"Tolerated use" is a term that refers to the contemporary spread of technically infringing, but nonetheless tolerated, use of copyrighted works. Such patterns of mass infringement have occurred before in copyright history, though perhaps not on the same scale, and have usually been settled with the use of special laws, called compulsory licensing regimes, more familiar to non-copyright scholars as liability rules. This paper suggests that, in present times, a different and slightly unusual solution to the issue of widespread illegal use is emerging-an "opt-in" system for copyright holders, that is in property terms a rare species of ex post notice or "safety" right. In addition, this paper proposes a different way to deal with tolerated use problems-the "copyright no action policy."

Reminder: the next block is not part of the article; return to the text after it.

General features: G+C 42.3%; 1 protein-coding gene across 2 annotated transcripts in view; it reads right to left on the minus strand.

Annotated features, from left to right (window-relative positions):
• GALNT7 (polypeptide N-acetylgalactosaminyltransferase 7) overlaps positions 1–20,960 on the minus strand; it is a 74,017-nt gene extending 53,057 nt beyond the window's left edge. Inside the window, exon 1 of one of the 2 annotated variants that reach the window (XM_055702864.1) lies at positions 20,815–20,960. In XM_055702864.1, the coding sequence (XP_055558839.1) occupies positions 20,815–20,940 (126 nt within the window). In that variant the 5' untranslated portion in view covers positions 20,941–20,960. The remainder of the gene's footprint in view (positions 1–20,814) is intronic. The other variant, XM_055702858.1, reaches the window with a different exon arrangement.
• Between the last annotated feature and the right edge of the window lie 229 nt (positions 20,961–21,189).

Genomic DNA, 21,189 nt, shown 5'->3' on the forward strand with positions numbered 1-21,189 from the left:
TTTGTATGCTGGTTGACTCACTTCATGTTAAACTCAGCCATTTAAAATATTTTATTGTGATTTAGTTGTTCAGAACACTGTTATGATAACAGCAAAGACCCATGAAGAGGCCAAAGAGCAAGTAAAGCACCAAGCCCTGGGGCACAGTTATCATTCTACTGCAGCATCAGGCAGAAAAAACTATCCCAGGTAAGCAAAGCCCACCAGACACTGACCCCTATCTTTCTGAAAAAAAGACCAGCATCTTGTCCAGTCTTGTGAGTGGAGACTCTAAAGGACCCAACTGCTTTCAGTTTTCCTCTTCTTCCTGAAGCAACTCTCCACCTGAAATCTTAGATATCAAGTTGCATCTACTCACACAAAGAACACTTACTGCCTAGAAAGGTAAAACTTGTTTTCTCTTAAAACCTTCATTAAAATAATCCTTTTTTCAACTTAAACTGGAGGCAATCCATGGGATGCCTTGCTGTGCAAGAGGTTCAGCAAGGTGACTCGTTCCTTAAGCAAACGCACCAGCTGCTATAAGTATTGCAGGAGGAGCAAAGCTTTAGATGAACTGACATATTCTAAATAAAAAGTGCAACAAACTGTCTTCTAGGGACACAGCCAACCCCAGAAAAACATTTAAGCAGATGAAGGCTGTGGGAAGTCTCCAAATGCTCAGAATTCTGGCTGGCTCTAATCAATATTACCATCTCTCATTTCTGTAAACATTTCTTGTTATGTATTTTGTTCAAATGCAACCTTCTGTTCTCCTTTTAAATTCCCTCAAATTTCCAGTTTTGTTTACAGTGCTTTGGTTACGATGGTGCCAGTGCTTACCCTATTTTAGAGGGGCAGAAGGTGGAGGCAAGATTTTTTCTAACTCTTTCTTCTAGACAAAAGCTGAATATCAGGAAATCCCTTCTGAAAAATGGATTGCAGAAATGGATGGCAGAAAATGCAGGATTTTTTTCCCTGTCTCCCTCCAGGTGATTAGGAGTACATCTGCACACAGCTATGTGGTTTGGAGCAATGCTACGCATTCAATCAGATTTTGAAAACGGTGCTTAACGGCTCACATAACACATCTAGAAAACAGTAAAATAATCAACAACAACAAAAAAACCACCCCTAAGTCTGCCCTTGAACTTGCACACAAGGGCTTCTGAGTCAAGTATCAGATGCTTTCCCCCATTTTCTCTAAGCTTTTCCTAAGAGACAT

Intellectual Property Law | Law
Colum. J. L. & Arts
Available at: https://scholarship.law.columbia.edu/faculty_scholarship/1534